Many HAN readers will be familiar with George Stocking’s work on the history of anthropology; not all will know that he was also an artist. Until his last year of high school, while living in Manhattan, he thought of himself as bound for a career as a painter (Stocking 2010:25-26). After college, he worked in a meat packing factory, seeking to organize a union; he grew disillusioned with the Communist Party and entered graduate school in 1956, “to understand why American culture was so resistant to radical change” (69). That set him on the path of a scholar and teacher.
Yet in the 1970s, when George was settled on the faculty at the University of Chicago, he returned to his artistic pursuits. Not in painting, however—but in needlepoint. At first, he purchased kits for a footstool and pillows. After the birth of a grandchild, he needlepointed a Christmas stocking, using a standard design. In 1980, he dispensed with the kit and designed his own Christmas stocking, creating an original pattern with biographical details tailored to the recipient: his seven-year-old grandson, Jesse, who was much taken with The Incredible Hulk. The stocking portrayed Santa as a muscular, green-skinned superhero who seems to have arrived on a garbage truck, punching through a brick wall, to the amazement of a Krazy-Kat like Mickey Mouse.
Over the next dozen years, George needlepointed stockings for each of his grandchildren, with increasingly ambitious designs. In 1992, for example, his stocking for his granddaughter Isabel (Figure 2) included the image of three stockings hanging from a mantle, two of which were recognizable as stockings George had made previously, while the third was a miniature of Isabel’s own stocking, itself containing very tiny images of the three hanging stockings. George later described this as “a self-representational, historical, infinitely regressive pastiche” befitting the postmodernist spirit of the times: “Although I had to take out quite a few stitches to get the colors right, and could only carry the regression back two steps, I was very pleased with this one—finishing it gave me a high as great as the first review of Victorian Anthropology” (2008:22). Many scholars of the era spoke of culture as a “text” and drew out the term’s semantic links to textiles and weaving; here Stocking was knitting his own genealogical narratives.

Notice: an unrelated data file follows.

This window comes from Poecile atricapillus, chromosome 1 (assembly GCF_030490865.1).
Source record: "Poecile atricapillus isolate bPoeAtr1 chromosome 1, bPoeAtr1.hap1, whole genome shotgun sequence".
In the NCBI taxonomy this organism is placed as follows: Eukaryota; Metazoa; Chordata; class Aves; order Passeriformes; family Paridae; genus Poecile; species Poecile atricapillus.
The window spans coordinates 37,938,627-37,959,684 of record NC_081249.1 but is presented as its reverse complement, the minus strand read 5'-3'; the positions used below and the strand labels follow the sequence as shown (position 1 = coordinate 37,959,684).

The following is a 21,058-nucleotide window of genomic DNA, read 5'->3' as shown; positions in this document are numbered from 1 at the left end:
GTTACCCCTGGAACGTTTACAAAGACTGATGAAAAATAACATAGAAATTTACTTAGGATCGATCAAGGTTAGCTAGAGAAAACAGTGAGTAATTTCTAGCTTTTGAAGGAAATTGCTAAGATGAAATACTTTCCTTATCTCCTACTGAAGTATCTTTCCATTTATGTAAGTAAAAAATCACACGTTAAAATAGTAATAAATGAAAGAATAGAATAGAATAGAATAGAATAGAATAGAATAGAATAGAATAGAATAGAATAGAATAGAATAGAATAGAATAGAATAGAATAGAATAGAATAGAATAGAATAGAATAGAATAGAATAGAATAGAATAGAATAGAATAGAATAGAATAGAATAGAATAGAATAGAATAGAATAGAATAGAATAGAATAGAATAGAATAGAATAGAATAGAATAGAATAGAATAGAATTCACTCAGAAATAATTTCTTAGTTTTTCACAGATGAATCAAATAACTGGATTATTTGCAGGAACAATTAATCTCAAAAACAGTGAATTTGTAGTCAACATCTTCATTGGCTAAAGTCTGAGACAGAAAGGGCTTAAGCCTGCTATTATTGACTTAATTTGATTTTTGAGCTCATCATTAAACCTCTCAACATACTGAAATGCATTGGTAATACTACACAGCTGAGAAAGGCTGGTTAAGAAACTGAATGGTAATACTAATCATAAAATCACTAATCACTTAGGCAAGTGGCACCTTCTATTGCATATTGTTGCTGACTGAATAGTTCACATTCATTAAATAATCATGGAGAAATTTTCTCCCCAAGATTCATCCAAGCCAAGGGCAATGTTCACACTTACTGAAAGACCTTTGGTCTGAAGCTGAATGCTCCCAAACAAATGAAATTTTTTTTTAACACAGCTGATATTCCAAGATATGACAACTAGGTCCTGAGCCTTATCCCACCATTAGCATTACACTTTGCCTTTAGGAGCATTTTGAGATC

Figures 2, 3
George’s most elaborate and biographically rich stockings were those he made for his grown children. His daughter Rachel Stocking, a medieval historian, received a needlepoint masterpiece (Figure 3) which depicted her in a medieval scholars’ garb, along with the Panama hat she had sported when receiving her Ph.D. At a table lit by candelabras, she writes her dissertation’s first words (in Latin), while an open tome on a lectern displays her initials after those of others in her family with Ph.D.’s.
At her feet are her two cats, as well as a lion with a bandaged paw, representing the medieval Church father, St. Jerome. The medieval discipline of maintaining awareness of one’s mortality (to better focus on saving one’s soul) is symbolized by the hour glass and skull on the table as memento mori. Those who knew George will recognize this motif: he was unusually alert to his own looming fatality, and for decades was wont to foretell his own imminent death in even casual conversations. Santa’s sleigh is visible through arched windows, soaring above castle turrets and a cathedral. At the top, Rachel’s name is bordered with flowering vines and songbirds, its initial blocked and flourished like an illuminated manuscript.
George created another extraordinary stocking (Figure 4) for his son Tomás, who played bass for a Bay Area rock band. It depicts him in a house concert, with Santa on drums and Rudolph on keyboard. In front of a blazing fire, all look cool in sunglasses, while Rudolph’s antlers emerge from a Blues Brothers-style fedora, lit cigarette at his side. Through the window we see the musicians’ sled parked on the neighbor’s rooftop. Here again the design includes a self-referring image of the stocking itself hanging from the mantel, alongside a miniature of another stocking George had made previously for Tomás’s daughter, Samantha, and just the toe of a mysterious third stocking, perhaps for Tomás’s second child, Dorian, yet to be born.